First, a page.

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Publication numberUS5115216 A
Publication typeGrant
Application numberUS 07/335,140
Publication dateMay 19, 1992
Filing dateApr 7, 1989
Priority dateApr 11, 1988
Fee statusPaid
Also published asDE68916308D1, DE68916308T2, EP0337703A2, EP0337703A3, EP0337703B1
Publication number07335140, 335140, US 5115216 A, US 5115216A, US-A-5115216, US5115216 A, US5115216A
InventorsMitsutaka Hikita, Toyoji Tabuchi, Kazuhito Kurosawa, Nobuhiko Shibagaki
Original AssigneeHitachi, Ltd.
Export CitationBiBTeX, EndNote, RefMan
External Links: USPTO, USPTO Assignment, Espacenet
Surface acoustic wave filter including saw resonators with transmission spaces therein
US 5115216 A
Abstract
Disclosed is a SAW filter employing a SAW resonator which is constructed of a plurality of pairs of electrode fingers formed on a piezoelectric substrate, and in which a plurality of SAW transmission spaces are included. The SAW transmission spaces do not have the function of exciting a SAW, and they have electric lengths which match the phases of SAWs excited by the resonator. In accordance with frequency characteristics required of the filter, such SAW transmission spaces are introduced into, for example, one of a plurality of SAW resonators located on the electric power input side of the filter.
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Claims(30)
We claim:
1. A SAW (surface acoustic wave) filter comprising:
an input portion receiving input electric signals;
an output portion emitting output electric signals;
a plurality of SAW resonators being electrically connected so as to form a filter, each one of said plurality of resonators having a plurality of first and second electrode fingers interleavedly disposed on a piezoelectric substrate, a first SAW resonator generating surface acoustic waves in accordance with said input electric signals, and a second SAW resonator converting said surface acoustic waves into said output electric signal,
wherein one of said plurality of resonators includes SAW transmission spaces being interposed between the first and the second electrode fingers, said transmission spaces having an electric length greater than a half-wavelength of the surface acoustic waves so as to transmit the surface acoustic waves generated in the resonators and equalize the surface acoustic waves as to have the same phase.
2. The filter as set forth in claim 1 wherein said SAW filter comprises at least one SAW resonator connected in series between said input and output portions and at least one SAW resonator which is connected in shunt from a point between said input and output portions and ground.
3. The filter as set forth in claim 1, wherein an electric length of said each SAW transmission space is substantially equal to ##EQU8## or nλ where λ denotes a wavelength of the SAW, and m and n denote integers.
4. The filter as set forth in claim 1 wherein said SAW transmission spaces of said one of said plurality of resonators are uniformly interposed in between the first and second electrode fingers.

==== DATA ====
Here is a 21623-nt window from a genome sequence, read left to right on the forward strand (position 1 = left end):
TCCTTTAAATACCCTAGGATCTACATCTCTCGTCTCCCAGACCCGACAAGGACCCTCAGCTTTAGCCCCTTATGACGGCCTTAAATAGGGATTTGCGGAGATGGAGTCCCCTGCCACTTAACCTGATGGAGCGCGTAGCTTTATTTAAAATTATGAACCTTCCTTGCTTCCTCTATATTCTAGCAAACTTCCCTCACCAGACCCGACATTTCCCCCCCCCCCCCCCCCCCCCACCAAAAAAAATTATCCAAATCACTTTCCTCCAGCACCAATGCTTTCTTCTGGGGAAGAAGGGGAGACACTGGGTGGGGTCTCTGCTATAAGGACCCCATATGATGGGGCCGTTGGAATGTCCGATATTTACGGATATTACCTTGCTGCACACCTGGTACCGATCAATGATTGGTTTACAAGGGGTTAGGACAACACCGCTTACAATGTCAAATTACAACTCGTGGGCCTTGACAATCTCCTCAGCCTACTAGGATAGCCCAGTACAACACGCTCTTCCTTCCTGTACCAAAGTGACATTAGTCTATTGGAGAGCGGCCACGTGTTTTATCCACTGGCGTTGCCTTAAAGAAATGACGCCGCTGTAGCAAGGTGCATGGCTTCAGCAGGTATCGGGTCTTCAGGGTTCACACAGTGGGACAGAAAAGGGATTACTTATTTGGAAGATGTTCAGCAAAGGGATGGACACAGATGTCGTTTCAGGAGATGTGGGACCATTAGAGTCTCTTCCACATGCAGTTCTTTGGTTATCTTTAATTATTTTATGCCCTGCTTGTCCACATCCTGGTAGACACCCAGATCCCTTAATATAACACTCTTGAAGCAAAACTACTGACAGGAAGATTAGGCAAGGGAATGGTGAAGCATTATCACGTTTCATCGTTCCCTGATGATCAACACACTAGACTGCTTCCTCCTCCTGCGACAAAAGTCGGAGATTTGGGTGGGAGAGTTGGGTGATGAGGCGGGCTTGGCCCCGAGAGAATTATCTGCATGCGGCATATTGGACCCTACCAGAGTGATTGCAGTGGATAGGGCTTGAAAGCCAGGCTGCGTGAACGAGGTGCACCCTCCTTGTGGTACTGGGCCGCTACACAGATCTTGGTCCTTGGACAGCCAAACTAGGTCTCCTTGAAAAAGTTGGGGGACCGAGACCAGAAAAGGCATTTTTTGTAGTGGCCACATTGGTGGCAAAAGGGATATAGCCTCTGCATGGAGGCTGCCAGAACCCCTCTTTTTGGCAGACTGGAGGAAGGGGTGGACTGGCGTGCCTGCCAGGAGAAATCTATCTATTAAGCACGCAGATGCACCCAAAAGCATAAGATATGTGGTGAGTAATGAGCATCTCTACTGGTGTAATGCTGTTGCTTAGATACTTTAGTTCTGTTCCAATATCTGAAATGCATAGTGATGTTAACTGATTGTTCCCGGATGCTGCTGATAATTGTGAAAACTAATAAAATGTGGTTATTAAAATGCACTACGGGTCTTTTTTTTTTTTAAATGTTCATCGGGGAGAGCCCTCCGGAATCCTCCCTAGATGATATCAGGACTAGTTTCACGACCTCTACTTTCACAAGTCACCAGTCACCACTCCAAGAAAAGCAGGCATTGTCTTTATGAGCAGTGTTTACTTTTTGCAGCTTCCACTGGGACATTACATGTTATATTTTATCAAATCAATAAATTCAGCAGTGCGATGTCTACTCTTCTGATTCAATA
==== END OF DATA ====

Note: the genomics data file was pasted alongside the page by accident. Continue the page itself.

5. The filter as set forth in claim 1 wherein a number of finger pairs consisting of the first and the second electrode fingers in said one resonator is in a range of 200-400.
6. The filter as set forth in claim 1, wherein said one of said plurality of resonators is a one-port type resonator.
7. The filter as set forth in claim 1 wherein said one SAW resonator having said plurality of SAW transmission spaces include a third electrode pattern which has a plurality of electrically connected electrode fingers respectively interleaved between a first electrode pattern of said first electrode fingers and a second electrode pattern of said second electrode fingers.
8. The filter as set forth in claim 1 wherein said one of said plurality of SAW resonators is said first resonator.
9. The filter as set forth in claim 1, wherein said first SAW resonator is disposed in an electric power input side and said second SAW resonator is disposed on an electric power output side, and wherein at least one of said first and said second SAW resonators has said plurality of SAW transmission spaces, and said first and said second resonators are serially connected to each other.
10. The filter as set forth in claim 9, wherein said first and second SAW resonators are electrically connected through a capacitor.
11. The filter as set forth in claim 9, wherein said filter comprises a third SAW resonator which is connected in cascade with at least one of said first and second SAW resonators.
12. The filter as set forth in claim 9 wherein said filter comprises a pair of third resonators with one of said third resonators being connected in cascade with said first SAW resonator and the other of said third resonators being connected in cascade with said second SAW resonator.
13. The filter as set forth in claim 9, wherein at least one further SAW resonator is connected electrically in series between said first SAW resonator and said second SAW resonator.
14. A SAW (surface acoustic wave) filter comprising: a plurality of SAW resonators, each one of said plurality of resonators having a plurality of electrode fingers being spacedly arranged on a piezoelectric substrate in a SAW propagation direction which is perpendicular to the electrode fingers, and one of said plurality of resonators also having SAW transmission spaces having a predetermined electric length greater than a half-wavelength of surface acoustic waves generated in the SAW resonators so as to transmit the surface acoustic waves generated in the resonators and equalize the surface acoustic wave as to have the same phase.